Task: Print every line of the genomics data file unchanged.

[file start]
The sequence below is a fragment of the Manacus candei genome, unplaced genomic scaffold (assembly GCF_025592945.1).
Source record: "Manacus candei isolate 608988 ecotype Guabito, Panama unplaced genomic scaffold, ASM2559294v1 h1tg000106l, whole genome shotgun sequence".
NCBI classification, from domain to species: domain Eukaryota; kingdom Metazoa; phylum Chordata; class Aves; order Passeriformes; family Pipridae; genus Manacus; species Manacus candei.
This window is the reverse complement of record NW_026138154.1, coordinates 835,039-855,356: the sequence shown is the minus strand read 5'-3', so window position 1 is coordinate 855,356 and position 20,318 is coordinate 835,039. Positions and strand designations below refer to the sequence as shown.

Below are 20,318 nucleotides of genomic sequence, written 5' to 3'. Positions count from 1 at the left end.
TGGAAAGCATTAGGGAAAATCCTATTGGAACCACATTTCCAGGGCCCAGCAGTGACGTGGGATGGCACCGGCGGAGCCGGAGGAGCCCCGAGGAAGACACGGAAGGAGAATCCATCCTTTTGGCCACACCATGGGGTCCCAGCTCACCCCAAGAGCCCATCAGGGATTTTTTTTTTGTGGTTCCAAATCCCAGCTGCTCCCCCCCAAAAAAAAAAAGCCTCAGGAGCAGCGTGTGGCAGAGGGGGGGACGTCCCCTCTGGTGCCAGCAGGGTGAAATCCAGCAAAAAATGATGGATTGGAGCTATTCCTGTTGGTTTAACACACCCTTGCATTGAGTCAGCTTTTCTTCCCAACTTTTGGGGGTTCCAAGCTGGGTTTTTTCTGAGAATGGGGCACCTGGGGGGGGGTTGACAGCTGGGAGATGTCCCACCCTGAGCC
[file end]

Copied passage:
The sequence below is a fragment of the Manacus candei genome, unplaced genomic scaffold (assembly GCF_025592945.1).
Source record: "Manacus candei isolate 608988 ecotype Guabito, Panama unplaced genomic scaffold, ASM2559294v1 h1tg000106l, whole genome shotgun sequence".
NCBI classification, from domain to species: domain Eukaryota; kingdom Metazoa; phylum Chordata; class Aves; order Passeriformes; family Pipridae; genus Manacus; species Manacus candei.
This window is the reverse complement of record NW_026138154.1, coordinates 835,039-855,356: the sequence shown is the minus strand read 5'-3', so window position 1 is coordinate 855,356 and position 20,318 is coordinate 835,039. Positions and strand designations below refer to the sequence as shown.

Below are 20,318 nucleotides of genomic sequence, written 5' to 3'. Positions count from 1 at the left end.
TGGAAAGCATTAGGGAAAATCCTATTGGAACCACATTTCCAGGGCCCAGCAGTGACGTGGGATGGCACCGGCGGAGCCGGAGGAGCCCCGAGGAAGACACGGAAGGAGAATCCATCCTTTTGGCCACACCATGGGGTCCCAGCTCACCCCAAGAGCCCATCAGGGATTTTTTTTTTGTGGTTCCAAATCCCAGCTGCTCCCCCCCAAAAAAAAAAAGCCTCAGGAGCAGCGTGTGGCAGAGGGGGGGACGTCCCCTCTGGTGCCAGCAGGGTGAAATCCAGCAAAAAATGATGGATTGGAGCTATTCCTGTTGGTTTAACACACCCTTGCATTGAGTCAGCTTTTCTTCCCAACTTTTGGGGGTTCCAAGCTGGGTTTTTTCTGAGAATGGGGCACCTGGGGGGGGGTTGACAGCTGGGAGATGTCCCACCCTGAGCC